Immigrant Seniors in Canada

Immigrant Seniors in Canada: Working Beyond Retirement Age

In Canada, immigrant seniors often find themselves working longer than their Canadian-born peers. Recent data from Statistics Canada and the Royal Bank of Canada highlight a significant trend: immigrant seniors tend to retire later, frequently out of financial necessity. This article highlights the factors driving this phenomenon, examining the employment patterns among senior Canadians, with a particular focus on the differences between immigrants and those born in Canada.

Extended Work Life Among Immigrant Seniors

Statistics reveal that immigrant seniors in Canada typically retire at age 66, two years later than their Canadian-born counterparts. A higher proportion of immigrants over the age of 55 remain employed compared to native-born Canadians. This extended work period is often driven by financial needs, although some continue working by choice for personal fulfillment.

Employment by Choice and Necessity

The decision to continue working past retirement age varies between choice and necessity. Many seniors find it necessary to keep working due to insufficient retirement savings, ongoing mortgage payments, unforeseen expenses, or the need to support family members. On the other hand, some choose to work to stay active and engaged.

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Data from the Labour Force Survey (LFS) in 2022 show that 21% of seniors aged 65 to 74 were employed, with 9% working out of necessity and 12% by choice. Immigrant seniors are more likely to work out of necessity compared to their Canadian-born peers. For instance, 15% of immigrant men aged 65 to 74 worked by necessity, compared to 9% of Canadian-born men. Similarly, 9% of immigrant women reported working by necessity, compared to 6% of Canadian-born women.

Factors Influencing Extended Employment

The reasons for seniors working past the age of 65 are complex and multifaceted. Financial preparedness is a significant factor. Many seniors, particularly immigrants, may not have sufficient retirement savings, prompting them to stay in the workforce longer. Housing status also plays a role; seniors living in rented dwellings are more likely to work by necessity compared to homeowners.

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Marital status influences the necessity to work as well. Canadian-born and immigrant women without spouses are more likely to work by necessity compared to those who are married or in common-law relationships. The industry of employment also varies, with seniors working by necessity often found in sectors like manufacturing, retail trade, and administrative support.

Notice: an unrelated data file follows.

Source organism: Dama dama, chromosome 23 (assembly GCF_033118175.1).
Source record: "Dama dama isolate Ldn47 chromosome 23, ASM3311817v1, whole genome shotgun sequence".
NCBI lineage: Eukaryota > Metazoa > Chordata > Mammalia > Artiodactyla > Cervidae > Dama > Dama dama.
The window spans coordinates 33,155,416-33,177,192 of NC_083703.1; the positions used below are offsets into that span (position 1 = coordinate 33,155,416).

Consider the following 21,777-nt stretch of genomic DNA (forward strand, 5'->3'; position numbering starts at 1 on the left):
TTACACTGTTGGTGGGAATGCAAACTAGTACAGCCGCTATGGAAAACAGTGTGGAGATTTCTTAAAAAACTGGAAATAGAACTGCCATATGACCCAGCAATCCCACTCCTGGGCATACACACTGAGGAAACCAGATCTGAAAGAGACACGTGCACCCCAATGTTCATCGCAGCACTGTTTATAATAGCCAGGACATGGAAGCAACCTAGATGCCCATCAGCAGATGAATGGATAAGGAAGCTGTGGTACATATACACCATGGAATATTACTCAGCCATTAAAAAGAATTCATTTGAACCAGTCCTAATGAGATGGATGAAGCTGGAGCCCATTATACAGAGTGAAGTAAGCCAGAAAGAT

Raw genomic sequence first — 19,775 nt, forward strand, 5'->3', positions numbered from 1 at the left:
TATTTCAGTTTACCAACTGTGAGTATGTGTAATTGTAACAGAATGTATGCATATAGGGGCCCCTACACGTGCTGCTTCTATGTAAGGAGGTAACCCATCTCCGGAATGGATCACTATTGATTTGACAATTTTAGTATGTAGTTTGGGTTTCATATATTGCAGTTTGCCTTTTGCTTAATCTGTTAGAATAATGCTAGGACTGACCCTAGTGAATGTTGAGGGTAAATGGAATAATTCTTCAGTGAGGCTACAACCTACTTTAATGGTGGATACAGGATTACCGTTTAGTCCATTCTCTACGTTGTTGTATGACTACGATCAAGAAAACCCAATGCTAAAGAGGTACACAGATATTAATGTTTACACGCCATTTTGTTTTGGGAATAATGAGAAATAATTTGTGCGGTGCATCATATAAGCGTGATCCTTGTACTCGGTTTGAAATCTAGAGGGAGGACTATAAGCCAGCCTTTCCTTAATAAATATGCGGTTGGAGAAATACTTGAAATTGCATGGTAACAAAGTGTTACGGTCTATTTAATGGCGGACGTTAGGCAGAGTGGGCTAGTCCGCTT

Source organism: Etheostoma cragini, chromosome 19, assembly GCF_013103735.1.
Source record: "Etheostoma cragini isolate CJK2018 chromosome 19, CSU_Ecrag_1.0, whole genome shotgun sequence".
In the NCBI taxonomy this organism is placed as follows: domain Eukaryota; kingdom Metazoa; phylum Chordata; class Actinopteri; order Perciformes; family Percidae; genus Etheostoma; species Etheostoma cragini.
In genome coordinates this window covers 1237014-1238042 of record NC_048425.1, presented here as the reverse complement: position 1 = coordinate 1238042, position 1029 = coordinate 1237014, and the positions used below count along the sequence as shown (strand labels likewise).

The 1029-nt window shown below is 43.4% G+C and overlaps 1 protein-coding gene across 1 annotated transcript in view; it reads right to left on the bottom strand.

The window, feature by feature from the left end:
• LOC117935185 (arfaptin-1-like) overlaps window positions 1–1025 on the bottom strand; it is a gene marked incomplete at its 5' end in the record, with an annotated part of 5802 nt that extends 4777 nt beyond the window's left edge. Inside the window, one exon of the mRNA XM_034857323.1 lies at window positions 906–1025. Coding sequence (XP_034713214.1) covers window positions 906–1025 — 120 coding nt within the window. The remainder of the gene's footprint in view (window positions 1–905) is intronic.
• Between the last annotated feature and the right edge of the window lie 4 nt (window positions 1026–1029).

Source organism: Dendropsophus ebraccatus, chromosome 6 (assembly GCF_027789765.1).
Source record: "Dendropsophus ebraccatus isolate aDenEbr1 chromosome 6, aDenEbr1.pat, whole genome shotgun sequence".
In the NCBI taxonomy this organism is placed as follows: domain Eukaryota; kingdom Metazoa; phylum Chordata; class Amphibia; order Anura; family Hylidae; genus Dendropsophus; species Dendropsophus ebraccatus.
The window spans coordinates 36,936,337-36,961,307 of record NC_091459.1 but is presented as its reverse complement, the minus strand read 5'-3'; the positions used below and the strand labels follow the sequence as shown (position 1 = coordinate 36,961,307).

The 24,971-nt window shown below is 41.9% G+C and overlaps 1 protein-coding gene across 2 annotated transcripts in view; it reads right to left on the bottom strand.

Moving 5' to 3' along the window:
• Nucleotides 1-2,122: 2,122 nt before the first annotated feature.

Employment Patterns and Wages

Seniors working by necessity generally earn lower wages and hold less skilled positions compared to those working by choice. In 2022, immigrant men working by necessity were more likely to have full-time jobs but earned 25% less on average than those working by choice. This wage gap persists even after accounting for differences in education and job characteristics, suggesting other unobserved factors like worker ability and firm-specific pay practices may be at play.

Policy Implications and Future Research

Understanding the employment patterns of senior Canadians is crucial for policymakers and employers. As Canada’s population ages, encouraging the participation of seniors in the labor market can help mitigate the overall employment rate decline. This is particularly important as life expectancy increases and the nature of work becomes less physically demanding.

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Future research should focus on the broader financial picture of seniors, including all sources of income and wealth holdings. Such research could provide deeper insights into the economic vulnerability of seniors working by necessity. Additionally, understanding the long-term impact of the COVID-19 pandemic on senior employment decisions remains an open question.

The trend of immigrant seniors working longer than their Canadian-born peers highlights significant issues of financial preparedness and economic vulnerability. While some seniors work by choice to stay active, a substantial number work out of necessity due to financial constraints. Addressing these issues requires comprehensive policies that support adequate retirement savings and provide opportunities for seniors to remain engaged in the workforce by choice rather than necessity.

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